People, Travel

Africans Teaching EU How Unity Works

Africans Teaching EU How Unity Works
Africans Teaching EU How Unity Works

As the European Union risks falling apart in the wake of Brexit, regional integration in Africa—once modeled after the EU—is making progress.

At the African Union summit later this month, the AU will introduce a single passport to make travel to all 54 member countries of the union possible. The AU passport is part of an eventual goal of creating a “continent with seamless borders”, Quartz reported.

Travel in Africa is difficult for most Africans. They are required to have visas for over half of the countries on the continent. Only 13 African countries allow other Africans to enter without a visa or give visas on arrival.

The goal of the African Union passport is to help turn Africa into a “continent with seamless borders” modeled after the European Union’s Schengen Area.

Giving the passports to state leaders is a “symbolic and significant” step, according to Nkosazana Dlamini-Zuma, chair of the African Union Commission.

Officials have been pushing for increased freedom of movement ever since the Organization of African Unity, a precursor to the AU, was established in the 1960s. The idea has gained traction over the last few years, due to the continent’s improving economic fortunes and population growth.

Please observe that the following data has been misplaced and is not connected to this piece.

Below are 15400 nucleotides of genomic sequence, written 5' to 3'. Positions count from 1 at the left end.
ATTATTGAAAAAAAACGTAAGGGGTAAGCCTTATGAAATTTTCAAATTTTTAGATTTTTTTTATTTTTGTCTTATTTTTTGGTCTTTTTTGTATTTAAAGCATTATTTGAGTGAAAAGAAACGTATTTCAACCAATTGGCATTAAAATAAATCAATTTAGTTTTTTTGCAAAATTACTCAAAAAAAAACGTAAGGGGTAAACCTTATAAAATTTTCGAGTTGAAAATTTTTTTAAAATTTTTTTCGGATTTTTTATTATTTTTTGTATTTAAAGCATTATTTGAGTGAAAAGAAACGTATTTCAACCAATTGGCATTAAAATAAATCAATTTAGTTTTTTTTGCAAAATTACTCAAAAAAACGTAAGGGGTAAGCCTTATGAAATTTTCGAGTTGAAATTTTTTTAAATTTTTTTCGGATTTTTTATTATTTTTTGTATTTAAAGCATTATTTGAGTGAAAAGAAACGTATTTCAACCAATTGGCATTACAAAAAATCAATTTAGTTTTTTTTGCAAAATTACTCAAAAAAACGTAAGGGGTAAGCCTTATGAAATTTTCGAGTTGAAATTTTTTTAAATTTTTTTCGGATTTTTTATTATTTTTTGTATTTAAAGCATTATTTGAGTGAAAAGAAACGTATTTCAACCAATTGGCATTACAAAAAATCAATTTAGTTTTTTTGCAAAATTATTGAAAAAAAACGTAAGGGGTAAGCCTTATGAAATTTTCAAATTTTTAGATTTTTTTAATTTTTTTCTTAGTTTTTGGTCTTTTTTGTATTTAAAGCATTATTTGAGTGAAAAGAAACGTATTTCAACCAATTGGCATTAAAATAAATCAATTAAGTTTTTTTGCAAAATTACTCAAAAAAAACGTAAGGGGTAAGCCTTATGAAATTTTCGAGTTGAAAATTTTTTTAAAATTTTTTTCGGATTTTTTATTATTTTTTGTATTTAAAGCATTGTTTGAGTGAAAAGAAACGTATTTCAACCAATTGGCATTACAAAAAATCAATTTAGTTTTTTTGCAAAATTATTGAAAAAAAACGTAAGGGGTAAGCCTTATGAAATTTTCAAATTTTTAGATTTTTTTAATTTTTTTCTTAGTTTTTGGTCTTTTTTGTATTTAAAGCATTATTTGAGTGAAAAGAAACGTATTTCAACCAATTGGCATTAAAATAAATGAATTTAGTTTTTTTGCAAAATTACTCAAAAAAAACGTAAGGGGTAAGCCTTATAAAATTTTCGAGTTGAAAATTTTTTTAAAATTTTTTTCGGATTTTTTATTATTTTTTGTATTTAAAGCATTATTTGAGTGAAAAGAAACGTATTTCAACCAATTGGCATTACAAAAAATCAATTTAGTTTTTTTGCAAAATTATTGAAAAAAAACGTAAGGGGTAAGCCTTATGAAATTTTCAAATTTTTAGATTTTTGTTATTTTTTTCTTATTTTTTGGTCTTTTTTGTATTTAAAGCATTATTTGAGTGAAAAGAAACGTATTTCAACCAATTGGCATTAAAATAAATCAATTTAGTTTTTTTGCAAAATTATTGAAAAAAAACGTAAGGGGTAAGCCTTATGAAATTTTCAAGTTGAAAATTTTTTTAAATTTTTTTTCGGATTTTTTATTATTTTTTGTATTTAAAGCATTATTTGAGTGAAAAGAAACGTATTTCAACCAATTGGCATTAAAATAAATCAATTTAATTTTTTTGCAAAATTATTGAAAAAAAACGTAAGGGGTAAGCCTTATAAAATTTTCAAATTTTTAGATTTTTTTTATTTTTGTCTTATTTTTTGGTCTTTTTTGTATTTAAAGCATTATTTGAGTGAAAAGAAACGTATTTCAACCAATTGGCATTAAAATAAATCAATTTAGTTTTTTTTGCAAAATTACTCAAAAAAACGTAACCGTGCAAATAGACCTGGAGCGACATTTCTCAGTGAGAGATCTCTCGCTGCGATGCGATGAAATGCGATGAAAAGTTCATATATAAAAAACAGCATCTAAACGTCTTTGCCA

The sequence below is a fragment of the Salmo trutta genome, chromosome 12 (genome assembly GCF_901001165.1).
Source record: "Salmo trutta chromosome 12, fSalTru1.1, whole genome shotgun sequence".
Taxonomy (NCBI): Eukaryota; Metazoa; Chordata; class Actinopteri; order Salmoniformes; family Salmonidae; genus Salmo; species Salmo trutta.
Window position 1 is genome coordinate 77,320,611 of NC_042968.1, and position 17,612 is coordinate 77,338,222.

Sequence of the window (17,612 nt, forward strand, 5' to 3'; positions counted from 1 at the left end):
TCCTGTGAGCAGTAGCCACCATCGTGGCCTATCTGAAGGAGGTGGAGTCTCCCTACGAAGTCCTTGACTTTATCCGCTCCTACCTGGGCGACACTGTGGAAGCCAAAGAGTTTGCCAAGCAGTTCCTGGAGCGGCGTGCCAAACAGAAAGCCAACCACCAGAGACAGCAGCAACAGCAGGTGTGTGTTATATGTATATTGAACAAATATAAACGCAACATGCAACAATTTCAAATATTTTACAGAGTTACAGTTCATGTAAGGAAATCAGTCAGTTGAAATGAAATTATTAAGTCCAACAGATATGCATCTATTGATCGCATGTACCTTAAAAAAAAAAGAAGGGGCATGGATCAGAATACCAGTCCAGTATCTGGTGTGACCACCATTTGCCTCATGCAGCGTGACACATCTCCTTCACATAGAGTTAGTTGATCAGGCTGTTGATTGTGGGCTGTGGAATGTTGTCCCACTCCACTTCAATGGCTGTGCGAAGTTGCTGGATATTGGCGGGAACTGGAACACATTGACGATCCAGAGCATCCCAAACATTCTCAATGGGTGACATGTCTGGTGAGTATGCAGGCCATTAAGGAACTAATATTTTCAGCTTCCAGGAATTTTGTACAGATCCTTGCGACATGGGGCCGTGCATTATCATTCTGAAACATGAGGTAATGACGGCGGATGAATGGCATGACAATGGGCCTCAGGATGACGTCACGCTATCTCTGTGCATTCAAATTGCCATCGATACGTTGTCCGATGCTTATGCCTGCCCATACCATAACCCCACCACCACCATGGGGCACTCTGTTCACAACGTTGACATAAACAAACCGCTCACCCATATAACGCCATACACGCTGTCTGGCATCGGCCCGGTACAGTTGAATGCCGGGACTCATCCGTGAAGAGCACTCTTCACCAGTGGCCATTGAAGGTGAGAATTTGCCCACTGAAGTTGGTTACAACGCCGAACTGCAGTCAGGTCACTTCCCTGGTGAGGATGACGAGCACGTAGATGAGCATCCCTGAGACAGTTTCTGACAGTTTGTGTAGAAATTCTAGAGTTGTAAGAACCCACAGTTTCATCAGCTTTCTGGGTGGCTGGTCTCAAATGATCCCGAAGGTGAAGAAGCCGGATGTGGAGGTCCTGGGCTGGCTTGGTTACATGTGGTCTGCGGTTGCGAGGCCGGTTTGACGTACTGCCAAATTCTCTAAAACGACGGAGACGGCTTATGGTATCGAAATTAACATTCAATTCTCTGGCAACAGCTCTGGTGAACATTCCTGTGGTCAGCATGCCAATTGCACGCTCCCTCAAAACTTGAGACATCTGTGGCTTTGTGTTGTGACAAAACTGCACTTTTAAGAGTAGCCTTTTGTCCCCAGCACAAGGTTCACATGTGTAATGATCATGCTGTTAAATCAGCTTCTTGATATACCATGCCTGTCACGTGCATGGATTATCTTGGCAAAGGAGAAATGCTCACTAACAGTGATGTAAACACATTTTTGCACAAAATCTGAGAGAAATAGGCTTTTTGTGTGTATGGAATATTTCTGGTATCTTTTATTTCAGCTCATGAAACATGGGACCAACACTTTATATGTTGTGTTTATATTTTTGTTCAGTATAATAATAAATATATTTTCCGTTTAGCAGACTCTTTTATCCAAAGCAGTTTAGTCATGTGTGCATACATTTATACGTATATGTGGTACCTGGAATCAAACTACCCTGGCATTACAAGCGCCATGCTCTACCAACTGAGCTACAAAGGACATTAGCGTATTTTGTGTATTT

The AU wants to abolish visa requirements for all African citizens visiting African countries by 2018 and establish a free trade area across the continent by 2017.

Establishing a single common currency for the AU, while still far off, may not be all that unrealistic. Regional blocs are already moving closer to using a common currency.

This week, former Nigerian president, Olusegun Obasanjo, called on the Economic Community of West African States, better known as ECOWAS, to introduce “eco”, a single currency for West Africa.

“We have decided that our unit of currency will be ‘eco.’ Let us now start using eco. Let eco become our unit of currency,” Obasanjo said at a meeting of the ECOWAS commission on July 4.

A single currency for all of Africa is still far off. In the early 1990s, establishing a monetary union was laid out as a goal to be achieved by around 2020. It has since been put on the back burner with the African Union deciding not to include it as part of its 2063 agenda for integration. Instead, the AU passport would be the first main step.